Wednesday, August 7, 2013

Expiation and the Atonement

The link:
Expiation, Blood & Atonement
by Fr. Patrick Henry Reardon


Third, the word hilasterion, which I have translated as the substantive “expiatory,” seems to have in Paul’s mind a more technical significance. In Hebrews 9:5, the only other place where the word appears in the New Testament, hilasterion designates the top, the cover, of the Ark of the Covenant, where the Almighty is said to throne between and above the Cherubim. In this context, the term is often translated as “mercy seat,” and it seems reasonable to think that this is the image that Paul too has in mind.
On Yom Kippur, the annual Atonement Day, the high priest sprinkled sacrificial blood on that hilasterion,
“because of the uncleanness of the children of Israel, and because of their transgressions of all their sins” (Leviticus 16:16).
Therefore, by saying that God “set forth” (proetheto) Jesus as the expiatory, or “instrument of expiation,” for our sins, Paul asserts that the shedding of Jesus’ blood on the Cross fulfilled the prophetic meaning and promise of that ancient liturgical institution of Israel, reconciling mankind by the removal of the uncleanness,
“their transgressions of all their sins.”
The Cross was the supreme altar, and Good Friday was preeminently the Day of the Atonement. The removal of sins was not accomplished by a juridical act, but a liturgical act performed in great love:
“Christ also has loved us and given Himself for us, an offering and a sacrifice to God for a sweet-smelling aroma” (Ephesians 5:2).
Loving both the Father and ourselves, Jesus brought the Father and ourselves together by what He accomplished in His own body, reconciling us through the blood of His Cross.
In the Bible,
“the life of the flesh is in the blood” (Leviticus 17:11).
The victim slain in sacrifice was not the vicarious recipient of a punishment, but the symbol of the loving dedication of the life of the person making the sacrifice.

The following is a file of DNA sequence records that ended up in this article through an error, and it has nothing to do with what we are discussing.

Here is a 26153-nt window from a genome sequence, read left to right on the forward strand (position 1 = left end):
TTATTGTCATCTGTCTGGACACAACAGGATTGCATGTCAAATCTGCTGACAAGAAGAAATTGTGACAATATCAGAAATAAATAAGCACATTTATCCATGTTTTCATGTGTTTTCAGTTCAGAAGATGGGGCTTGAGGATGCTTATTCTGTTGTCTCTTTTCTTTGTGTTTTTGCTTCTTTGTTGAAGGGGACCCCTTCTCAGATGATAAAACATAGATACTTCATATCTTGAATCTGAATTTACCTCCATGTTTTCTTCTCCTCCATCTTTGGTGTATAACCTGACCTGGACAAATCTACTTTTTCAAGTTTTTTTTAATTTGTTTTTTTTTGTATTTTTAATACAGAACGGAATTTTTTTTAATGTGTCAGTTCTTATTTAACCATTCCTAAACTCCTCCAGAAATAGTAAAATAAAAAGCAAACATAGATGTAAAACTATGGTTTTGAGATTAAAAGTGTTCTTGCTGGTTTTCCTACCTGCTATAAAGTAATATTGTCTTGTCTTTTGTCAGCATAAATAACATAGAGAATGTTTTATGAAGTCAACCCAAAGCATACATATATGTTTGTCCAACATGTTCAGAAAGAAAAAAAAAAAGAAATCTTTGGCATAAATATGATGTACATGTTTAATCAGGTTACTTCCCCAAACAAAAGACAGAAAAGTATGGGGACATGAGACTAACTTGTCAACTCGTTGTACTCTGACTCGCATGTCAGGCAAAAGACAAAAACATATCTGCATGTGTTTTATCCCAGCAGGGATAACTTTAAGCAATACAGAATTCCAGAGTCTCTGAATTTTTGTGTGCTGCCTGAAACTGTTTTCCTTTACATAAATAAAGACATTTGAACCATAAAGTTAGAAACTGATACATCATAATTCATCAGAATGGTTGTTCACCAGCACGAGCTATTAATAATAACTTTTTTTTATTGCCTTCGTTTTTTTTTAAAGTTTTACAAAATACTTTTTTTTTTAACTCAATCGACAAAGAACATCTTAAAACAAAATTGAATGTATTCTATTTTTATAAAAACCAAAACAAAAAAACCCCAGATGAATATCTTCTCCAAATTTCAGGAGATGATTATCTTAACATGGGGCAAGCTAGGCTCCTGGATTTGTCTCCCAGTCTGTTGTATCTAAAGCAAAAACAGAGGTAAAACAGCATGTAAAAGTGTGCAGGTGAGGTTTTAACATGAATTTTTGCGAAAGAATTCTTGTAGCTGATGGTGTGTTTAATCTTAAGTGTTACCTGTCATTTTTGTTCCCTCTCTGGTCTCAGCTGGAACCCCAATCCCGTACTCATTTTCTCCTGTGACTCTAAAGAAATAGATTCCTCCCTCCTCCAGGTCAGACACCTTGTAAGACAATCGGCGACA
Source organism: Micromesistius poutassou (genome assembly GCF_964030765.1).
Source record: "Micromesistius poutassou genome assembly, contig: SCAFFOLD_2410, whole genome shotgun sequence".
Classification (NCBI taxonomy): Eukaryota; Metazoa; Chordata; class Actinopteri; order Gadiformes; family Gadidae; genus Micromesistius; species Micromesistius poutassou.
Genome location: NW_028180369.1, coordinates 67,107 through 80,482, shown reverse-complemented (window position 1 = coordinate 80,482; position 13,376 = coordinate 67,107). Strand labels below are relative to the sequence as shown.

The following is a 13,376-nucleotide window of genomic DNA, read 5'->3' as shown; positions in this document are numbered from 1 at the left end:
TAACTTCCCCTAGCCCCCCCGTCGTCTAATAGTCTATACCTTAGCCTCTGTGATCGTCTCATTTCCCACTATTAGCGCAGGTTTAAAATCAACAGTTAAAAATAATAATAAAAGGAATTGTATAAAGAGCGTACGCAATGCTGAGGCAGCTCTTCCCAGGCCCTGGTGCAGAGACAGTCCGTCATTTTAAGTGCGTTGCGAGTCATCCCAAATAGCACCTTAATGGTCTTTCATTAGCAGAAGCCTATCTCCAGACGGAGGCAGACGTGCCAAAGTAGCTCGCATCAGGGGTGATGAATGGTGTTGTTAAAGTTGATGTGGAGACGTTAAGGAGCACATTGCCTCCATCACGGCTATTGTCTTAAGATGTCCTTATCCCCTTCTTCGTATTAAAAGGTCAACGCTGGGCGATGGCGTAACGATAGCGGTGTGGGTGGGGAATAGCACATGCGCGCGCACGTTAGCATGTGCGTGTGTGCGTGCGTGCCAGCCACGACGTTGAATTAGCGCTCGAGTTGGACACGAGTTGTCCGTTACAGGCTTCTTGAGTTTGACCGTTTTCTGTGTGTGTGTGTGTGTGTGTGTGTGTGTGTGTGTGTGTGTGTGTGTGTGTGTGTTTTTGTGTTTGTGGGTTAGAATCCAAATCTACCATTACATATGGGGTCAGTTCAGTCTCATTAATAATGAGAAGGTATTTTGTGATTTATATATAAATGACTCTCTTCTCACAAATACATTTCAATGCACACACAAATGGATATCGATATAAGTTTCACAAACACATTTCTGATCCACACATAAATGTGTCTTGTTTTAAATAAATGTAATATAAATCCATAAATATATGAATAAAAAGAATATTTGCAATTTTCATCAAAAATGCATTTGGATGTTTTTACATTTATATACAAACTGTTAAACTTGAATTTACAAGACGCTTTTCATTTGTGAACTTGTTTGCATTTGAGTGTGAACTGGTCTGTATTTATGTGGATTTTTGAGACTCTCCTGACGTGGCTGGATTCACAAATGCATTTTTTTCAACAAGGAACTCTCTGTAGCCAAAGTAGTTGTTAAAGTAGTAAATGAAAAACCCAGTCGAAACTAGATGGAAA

This sacrificial dedication of life is the means by which the sinner is made “at one” with God.


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1 comments:

Steve Finnell said...

INCLUSIVE SALVATION

Who are those who are included in salvation? All men who believe and obey what the apostle Peter preached on the Day of Pentecost are saved. It does not make any difference what denominational name is written on the church building where you worship, if you obey the gospel preached by Peter, then, you are saved, you are a member of the Lord's church, you are part of the church of Christ, you a member of the body of Christ, you are a Christian.

What did Peter preach?
1. Peter preached that Jesus was a miracle worker. (Acts 2:22)
2. Peter preached that Jesus was resurrected from the dead by God the Father.(Acts 2:24-35)
3. Peter preached that Jesus was both Lord and Christ.(Acts 2:36)
When the three thousand believe Peter, they asked "What shall we do?"(Acts 2:37)
4. Peter told them to repent and be baptized in order to have their sins forgiven.(Acts 2:38)

This is the same message Jesus preached. (Mark 16:16 "He who believes and is baptized will be saved....)

THE TERMS FOR PARDON ARE: Faith-John 3:16, Repentance-Acts 2:38, Confession-Romans 10:9-10, Baptism (immersion in water) 1 Peter 3:21

All who meet the terms for pardon are saved regardless of the denominational name on the church building.


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